How to dig a foundation

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How to dig a foundation

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Project Overview

A lot of structures are built on top of concrete footings. If you can dig the trenches for those footings, you are well on your way to laying your own foundations. We’ll show you how to properly mark out and dig the trenches for concrete footings.
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Man digging out of trench
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How to get out of a trench

Here is a great tip for climbing out of a trench without causing the walls to collapse. Lay your shovel over the top of the trench like a bridge. Then you can use the handle to brace yourself as you climb out.

Step by Step Instructions

1 Mark the outer edge of the trench for your concrete footings
2 Dig the trench for the concrete footings
  • Step 1. Mark the outer edge of the trench for your concrete footings

    To position the outer edge of your footings correctly, get a building surveyor to place survey pegs and a string line for you. Then use line-marking paint to transfer that line onto the ground. Once the line is painted, remove the string and you are ready to dig.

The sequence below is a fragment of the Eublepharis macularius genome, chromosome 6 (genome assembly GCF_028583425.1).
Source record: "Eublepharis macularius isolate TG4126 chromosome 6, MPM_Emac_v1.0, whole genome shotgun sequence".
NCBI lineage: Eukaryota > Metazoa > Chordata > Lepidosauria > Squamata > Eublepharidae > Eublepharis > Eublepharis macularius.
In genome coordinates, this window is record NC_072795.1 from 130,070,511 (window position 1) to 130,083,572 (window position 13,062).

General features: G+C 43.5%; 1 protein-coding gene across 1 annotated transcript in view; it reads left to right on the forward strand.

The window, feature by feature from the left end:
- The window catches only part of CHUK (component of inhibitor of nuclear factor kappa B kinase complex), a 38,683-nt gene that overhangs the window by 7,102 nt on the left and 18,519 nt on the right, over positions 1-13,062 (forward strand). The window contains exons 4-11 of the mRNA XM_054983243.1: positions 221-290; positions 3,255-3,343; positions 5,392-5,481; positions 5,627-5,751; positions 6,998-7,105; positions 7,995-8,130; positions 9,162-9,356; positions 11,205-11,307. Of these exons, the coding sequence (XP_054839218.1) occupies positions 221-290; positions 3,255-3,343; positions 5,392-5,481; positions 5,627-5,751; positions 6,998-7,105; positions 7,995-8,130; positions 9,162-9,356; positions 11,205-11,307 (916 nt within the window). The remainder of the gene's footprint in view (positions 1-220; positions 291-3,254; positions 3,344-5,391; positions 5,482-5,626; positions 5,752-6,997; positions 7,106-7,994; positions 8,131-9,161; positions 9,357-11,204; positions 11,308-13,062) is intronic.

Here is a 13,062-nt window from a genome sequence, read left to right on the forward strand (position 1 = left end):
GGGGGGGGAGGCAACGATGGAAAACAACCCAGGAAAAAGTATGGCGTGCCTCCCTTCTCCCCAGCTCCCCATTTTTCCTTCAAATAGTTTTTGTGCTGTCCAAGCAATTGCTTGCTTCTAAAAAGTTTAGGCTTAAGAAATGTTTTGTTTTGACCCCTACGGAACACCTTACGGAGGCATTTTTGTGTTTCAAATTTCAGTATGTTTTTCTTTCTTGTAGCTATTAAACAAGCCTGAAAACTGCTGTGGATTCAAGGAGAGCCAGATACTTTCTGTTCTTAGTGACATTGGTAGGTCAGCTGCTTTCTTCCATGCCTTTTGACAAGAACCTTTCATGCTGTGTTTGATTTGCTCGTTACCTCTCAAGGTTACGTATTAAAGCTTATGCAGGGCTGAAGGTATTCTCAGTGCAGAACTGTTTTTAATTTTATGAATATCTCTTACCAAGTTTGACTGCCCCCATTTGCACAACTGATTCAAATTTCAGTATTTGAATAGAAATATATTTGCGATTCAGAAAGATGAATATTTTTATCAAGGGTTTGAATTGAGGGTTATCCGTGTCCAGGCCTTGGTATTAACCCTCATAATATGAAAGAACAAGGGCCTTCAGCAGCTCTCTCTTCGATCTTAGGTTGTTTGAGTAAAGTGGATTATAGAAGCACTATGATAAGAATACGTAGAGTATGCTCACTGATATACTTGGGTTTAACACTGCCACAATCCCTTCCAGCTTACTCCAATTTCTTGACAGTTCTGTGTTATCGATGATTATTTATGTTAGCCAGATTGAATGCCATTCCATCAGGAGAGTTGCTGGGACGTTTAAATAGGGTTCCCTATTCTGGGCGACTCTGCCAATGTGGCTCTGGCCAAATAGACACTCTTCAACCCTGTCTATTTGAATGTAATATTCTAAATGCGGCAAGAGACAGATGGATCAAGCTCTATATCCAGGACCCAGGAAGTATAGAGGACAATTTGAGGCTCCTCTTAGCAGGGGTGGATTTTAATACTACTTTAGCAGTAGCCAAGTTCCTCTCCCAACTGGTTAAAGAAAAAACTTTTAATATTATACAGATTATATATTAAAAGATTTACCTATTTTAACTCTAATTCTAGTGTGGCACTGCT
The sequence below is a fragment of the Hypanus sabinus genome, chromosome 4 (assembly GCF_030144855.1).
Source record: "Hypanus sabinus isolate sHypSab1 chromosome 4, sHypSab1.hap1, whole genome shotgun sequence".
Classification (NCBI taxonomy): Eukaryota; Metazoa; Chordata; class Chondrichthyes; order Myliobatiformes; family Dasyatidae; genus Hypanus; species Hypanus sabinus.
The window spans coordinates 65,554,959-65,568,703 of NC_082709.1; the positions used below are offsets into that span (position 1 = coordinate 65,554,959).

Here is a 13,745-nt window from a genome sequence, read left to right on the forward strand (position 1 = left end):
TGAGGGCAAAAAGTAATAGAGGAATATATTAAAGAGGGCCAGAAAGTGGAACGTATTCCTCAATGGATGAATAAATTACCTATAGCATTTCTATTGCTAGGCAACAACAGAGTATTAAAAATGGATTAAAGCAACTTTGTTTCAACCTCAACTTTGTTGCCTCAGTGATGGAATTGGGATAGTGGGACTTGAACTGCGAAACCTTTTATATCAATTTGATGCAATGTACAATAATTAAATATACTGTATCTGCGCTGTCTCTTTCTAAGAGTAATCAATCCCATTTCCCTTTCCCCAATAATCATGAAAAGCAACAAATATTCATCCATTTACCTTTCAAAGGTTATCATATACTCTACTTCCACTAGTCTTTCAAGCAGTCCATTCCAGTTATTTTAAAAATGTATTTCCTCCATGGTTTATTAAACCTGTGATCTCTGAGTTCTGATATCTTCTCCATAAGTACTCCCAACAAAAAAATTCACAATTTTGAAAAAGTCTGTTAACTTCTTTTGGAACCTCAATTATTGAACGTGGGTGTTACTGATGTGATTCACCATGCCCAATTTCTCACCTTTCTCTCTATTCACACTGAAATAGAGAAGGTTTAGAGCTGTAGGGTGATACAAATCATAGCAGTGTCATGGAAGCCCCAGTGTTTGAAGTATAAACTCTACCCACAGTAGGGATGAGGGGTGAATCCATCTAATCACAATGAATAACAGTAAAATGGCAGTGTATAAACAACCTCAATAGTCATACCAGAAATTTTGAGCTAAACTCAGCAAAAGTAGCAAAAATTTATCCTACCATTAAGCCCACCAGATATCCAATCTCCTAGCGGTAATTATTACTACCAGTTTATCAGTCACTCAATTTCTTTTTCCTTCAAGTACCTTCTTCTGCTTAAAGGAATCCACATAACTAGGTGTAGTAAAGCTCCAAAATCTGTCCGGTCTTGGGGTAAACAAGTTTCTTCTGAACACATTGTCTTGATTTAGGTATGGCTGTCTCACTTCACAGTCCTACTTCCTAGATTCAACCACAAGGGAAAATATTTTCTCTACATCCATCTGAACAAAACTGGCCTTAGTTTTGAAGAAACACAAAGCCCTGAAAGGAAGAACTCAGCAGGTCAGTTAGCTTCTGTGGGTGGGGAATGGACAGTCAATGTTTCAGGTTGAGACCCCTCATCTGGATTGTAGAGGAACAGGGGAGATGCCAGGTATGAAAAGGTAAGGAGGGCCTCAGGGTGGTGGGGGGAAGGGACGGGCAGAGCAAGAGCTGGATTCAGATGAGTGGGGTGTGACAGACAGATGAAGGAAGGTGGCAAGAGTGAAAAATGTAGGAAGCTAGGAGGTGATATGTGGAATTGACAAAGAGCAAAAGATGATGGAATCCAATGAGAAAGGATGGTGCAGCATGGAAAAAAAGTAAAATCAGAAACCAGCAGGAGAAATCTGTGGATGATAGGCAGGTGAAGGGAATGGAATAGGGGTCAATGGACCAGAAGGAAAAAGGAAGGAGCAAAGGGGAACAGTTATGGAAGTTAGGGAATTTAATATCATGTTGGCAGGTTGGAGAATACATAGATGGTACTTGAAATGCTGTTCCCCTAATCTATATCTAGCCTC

• Step 2. Dig the trench for the concrete footings

    Keep inside the painted line while digging your trench. In this case the plans call for a trench that is 400mm wide. Our shovelhead is 200mm, so we use that as a guide to measure the width of our trench as we go. Dig until your trench is as deep as your plans require. Then use the blade of your shovel to neaten up the trench walls. Once the trench is finished, get the building surveyor back to approve it and you are ready to pour your concrete footings.

Tools and Materials

Tools

  • String
  • Shovel
  • Rake
  • Wheel barrow
  • Gloves

Materials

  • Line marking paint
  • 5

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Health & Safety

Please make sure you use all equipment appropriately and safely when following the advice in these D.I.Y. videos. You need to be familiar with how to use equipment safely and follow the instructions that came with the equipment. If you are unsure, you may feel it is safest to consult an expert, such as the manufacturer or an expert Bunnings Team Member.

Grave health hazards are linked to asbestos, which may be in homes built up to 1990. Health hazards may result from exposure to lead-based paints in older materials and copper chromium arsenic (CCA) treated timber. For information on the dangers of asbestos, lead-based paint and CCA treated timber and tips for dealing with these materials contact your local council's Environmental Health Officer or visit our Health & Safety page. You can also use a simple test kit from Bunnings to indicate the presence of lead-based paint.
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